The year was nineteen eighty-three. Seventeen-year-old Paulo Del Santo said goodbye to his parents and the tiny Italian village he had known his whole life and boarded a plane for New York City.
Within two days of arriving, Paulo spent all the money it had taken him his entire life to save. Broke, hungry, and unable to string more than two English sentences together, he wandered the streets, begging for coins and looking for any warm place he might sleep. For the first time in his life, he stole. He grabbed a hotdog right out of a boy’s hands and ran off with it. Afterward, the weight upon his conscience was too great, and he vowed to die of hunger rather than rob somebody again. After eleven days in the United States of America, Paulo sat beneath a tree in Central Park and prayed for a miracle. He brought his knees in close to his chest and pushed his hands deep inside his jacket. Aching with fear and hunger, he lifted his head only to watch strangers passing by. None of them looked at him. He hung his head and drifted between waking and sleep, his fatigued body trembling with cold. As night set in and loneliness swallowed him up, Paulo remembered his village back in Italy. He thought of his parents, and his friends, and wondered what they were doing right now. He pictured the green hills and the trees, the little farmhouses and the sheep in the pastures. He imagined himself on a sunny afternoon, sitting at the café in town and eating a hot apple dumpling while he looked out over the sparkling Mediterranean. A tear slipped down his cheek.
As his head nodded forward with sleep, Paulo was startled by a hand on his shoulder. He looked up to see the kindly face of an old man wearing a Salvation Army uniform. The man helped Paulo stand, introduced himself as Colin, and asked when Paulo when he had last eaten. Paulo, in fragmented English, asked if there was somewhere he could sleep for the night. Colin smiled. He held Paulo’s hands and checked them. He paused at Paulo’s right thumb, which had broken and not healed properly when he was a boy, so now it stayed straight and had limited movement. He grabbed Paulo by the jaw, opened his mouth and examined his teeth, turning his head side to side. He nodded and motioned for Paulo to follow him. It seemed a long walk to Paulo, and soon his legs cramped and his feet stung, but he forgot his pain when he saw the reward at the end of the journey. It was not a Salvation Army shelter as he had supposed, but rather a rundown apartment in a noisy, crowded neighbourhood. Nevertheless, to have friendly company, to feel the warmth of a room and smell the savoury aroma of simple soup and bread, was like entering Paradise. There was a woman in the apartment, the old man’s wife, Paulo assumed. She looked Paulo up and down and then muttered to Colin. Paulo ate, and the old Salvation Army officer asked him about his situation. Paulo explained as best he could. Colin offered him a foldout bed and a thin blanket in the tiny living room, and Paulo accepted with eternal gratefulness.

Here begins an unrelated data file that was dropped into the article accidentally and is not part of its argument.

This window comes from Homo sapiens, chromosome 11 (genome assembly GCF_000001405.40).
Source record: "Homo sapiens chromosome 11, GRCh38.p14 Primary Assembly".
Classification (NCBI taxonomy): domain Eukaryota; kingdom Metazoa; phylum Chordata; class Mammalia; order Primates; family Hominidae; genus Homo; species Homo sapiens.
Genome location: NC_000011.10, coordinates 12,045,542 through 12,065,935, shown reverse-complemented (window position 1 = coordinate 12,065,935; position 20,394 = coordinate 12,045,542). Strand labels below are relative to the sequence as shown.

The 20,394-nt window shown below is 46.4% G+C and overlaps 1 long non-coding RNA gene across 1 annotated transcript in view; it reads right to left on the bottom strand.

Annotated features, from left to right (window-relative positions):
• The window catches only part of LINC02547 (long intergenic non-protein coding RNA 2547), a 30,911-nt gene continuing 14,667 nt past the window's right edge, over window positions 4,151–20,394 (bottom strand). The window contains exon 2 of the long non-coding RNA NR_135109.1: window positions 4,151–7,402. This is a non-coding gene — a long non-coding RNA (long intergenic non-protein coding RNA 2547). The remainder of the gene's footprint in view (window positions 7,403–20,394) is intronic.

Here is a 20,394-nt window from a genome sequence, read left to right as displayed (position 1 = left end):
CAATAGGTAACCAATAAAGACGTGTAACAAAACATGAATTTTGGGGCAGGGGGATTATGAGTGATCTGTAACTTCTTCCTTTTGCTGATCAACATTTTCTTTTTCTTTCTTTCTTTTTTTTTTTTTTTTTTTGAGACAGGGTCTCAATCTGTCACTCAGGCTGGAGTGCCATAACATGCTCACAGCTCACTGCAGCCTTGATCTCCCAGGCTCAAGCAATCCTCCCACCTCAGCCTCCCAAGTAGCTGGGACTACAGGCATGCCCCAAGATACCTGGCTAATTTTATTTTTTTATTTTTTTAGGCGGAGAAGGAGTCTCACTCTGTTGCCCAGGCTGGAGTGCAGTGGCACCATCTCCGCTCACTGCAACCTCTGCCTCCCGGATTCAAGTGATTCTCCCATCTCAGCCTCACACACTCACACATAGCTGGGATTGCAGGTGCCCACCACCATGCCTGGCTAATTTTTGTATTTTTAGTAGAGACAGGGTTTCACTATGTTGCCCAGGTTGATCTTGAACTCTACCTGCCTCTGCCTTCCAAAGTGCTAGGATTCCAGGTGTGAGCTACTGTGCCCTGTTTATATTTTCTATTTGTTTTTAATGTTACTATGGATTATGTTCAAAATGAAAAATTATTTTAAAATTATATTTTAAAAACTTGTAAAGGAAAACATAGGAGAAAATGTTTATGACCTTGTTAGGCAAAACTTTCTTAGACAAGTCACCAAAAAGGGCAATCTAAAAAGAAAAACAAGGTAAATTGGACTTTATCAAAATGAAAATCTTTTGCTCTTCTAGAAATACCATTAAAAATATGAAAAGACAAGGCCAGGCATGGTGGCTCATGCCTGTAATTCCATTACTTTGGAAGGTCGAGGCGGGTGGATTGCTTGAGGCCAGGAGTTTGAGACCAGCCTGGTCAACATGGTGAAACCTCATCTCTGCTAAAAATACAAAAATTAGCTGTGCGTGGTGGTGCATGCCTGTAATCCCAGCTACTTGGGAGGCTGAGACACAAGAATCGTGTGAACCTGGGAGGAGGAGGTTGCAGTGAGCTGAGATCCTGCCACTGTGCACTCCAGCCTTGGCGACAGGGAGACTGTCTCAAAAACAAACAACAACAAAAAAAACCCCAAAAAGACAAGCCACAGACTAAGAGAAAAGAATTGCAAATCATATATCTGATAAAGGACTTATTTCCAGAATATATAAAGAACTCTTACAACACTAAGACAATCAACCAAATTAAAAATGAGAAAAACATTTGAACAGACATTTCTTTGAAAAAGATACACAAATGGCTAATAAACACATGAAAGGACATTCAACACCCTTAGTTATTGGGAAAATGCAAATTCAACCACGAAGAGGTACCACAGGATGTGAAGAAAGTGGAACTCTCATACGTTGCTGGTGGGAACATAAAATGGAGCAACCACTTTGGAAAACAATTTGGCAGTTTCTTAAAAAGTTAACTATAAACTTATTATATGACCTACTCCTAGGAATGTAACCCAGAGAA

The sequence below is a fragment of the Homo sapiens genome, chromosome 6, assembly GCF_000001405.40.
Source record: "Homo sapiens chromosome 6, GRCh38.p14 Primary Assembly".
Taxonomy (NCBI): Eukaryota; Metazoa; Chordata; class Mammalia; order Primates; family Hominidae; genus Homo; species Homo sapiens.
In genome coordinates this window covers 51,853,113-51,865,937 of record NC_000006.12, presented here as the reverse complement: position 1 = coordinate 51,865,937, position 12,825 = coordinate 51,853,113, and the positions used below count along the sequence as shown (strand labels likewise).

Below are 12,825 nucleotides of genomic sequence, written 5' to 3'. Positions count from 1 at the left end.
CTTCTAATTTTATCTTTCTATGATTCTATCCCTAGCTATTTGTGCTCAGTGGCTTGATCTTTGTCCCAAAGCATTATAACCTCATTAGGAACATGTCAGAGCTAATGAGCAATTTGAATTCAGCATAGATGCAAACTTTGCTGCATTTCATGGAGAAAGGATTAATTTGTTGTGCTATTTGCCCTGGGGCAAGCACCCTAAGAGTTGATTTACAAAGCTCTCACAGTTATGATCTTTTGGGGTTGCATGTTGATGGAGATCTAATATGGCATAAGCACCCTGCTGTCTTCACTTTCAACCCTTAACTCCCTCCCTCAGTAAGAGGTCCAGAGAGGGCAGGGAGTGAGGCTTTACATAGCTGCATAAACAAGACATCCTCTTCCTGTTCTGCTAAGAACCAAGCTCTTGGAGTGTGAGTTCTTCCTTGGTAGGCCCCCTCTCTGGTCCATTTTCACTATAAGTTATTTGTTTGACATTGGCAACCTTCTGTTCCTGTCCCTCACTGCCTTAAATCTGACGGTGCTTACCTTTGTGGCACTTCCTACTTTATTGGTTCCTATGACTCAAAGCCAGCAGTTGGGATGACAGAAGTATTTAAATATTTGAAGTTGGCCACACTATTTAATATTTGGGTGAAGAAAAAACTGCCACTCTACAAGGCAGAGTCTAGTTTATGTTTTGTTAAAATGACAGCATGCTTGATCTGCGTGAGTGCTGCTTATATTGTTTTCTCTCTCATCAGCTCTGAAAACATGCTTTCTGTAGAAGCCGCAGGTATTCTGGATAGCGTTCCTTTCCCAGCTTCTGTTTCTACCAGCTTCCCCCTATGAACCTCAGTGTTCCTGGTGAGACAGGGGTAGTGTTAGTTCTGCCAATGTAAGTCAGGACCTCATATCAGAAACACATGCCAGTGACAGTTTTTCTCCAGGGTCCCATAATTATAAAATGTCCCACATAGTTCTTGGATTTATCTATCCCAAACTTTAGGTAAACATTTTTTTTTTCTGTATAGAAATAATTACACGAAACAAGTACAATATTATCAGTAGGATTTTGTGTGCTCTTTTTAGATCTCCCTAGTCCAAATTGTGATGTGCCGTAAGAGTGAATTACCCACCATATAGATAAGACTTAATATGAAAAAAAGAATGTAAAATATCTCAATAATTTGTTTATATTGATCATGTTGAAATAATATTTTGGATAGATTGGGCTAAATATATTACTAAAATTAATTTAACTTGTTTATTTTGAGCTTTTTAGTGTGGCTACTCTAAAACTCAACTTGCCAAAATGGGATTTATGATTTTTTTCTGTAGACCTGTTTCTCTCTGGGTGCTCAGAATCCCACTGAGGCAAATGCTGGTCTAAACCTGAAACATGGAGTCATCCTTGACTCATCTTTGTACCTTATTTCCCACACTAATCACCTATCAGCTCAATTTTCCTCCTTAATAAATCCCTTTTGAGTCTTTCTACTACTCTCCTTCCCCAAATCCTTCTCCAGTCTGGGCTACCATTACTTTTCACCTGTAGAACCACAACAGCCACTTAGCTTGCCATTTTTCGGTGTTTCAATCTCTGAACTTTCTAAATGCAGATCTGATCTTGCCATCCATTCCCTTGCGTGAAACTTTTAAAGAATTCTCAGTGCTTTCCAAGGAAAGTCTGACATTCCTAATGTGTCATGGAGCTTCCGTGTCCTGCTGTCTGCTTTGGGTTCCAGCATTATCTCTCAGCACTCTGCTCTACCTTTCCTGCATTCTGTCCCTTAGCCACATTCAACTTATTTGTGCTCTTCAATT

Paulo slept through most of the next day. Colin woke him in the afternoon and insisted he eat. The old man was no longer wearing his Salvation Army uniform, and neither was he smiling. After he ate, Paulo changed into a track suit Colin gave him, and then followed him outside. He approached an old yellow van parked on the street, grabbed the side door handle, and with a harsh yank, rolled the rumbling sliding door open. He motioned for Paulo to get in. Once Paulo was in the back of the van, amid an unpleasant smelling shambles of unwashed towels, crusty bandages, tattered running shoes, an oversized tube of heat cream, old gym socks, a 1960s era gym bag and a small toolbox, Colin dragged the sliding door shut and sat in the driver’s seat. The engine started with a listless mechanical fart, Colin crunched the gears, and then they were off. Five blocks down the road, he pulled over, and two gruff looking young men got in the back. They were lean and fit, with cold eyes. They seemed surprised to see Paulo. Paulo and the two young men sat silently in the back of the van for the next twenty minutes as Colin drove on. Paulo wanted to ask where they were going, but he struggled to find the words, and doubted anyone would have heard him over the pained groan of the engine.
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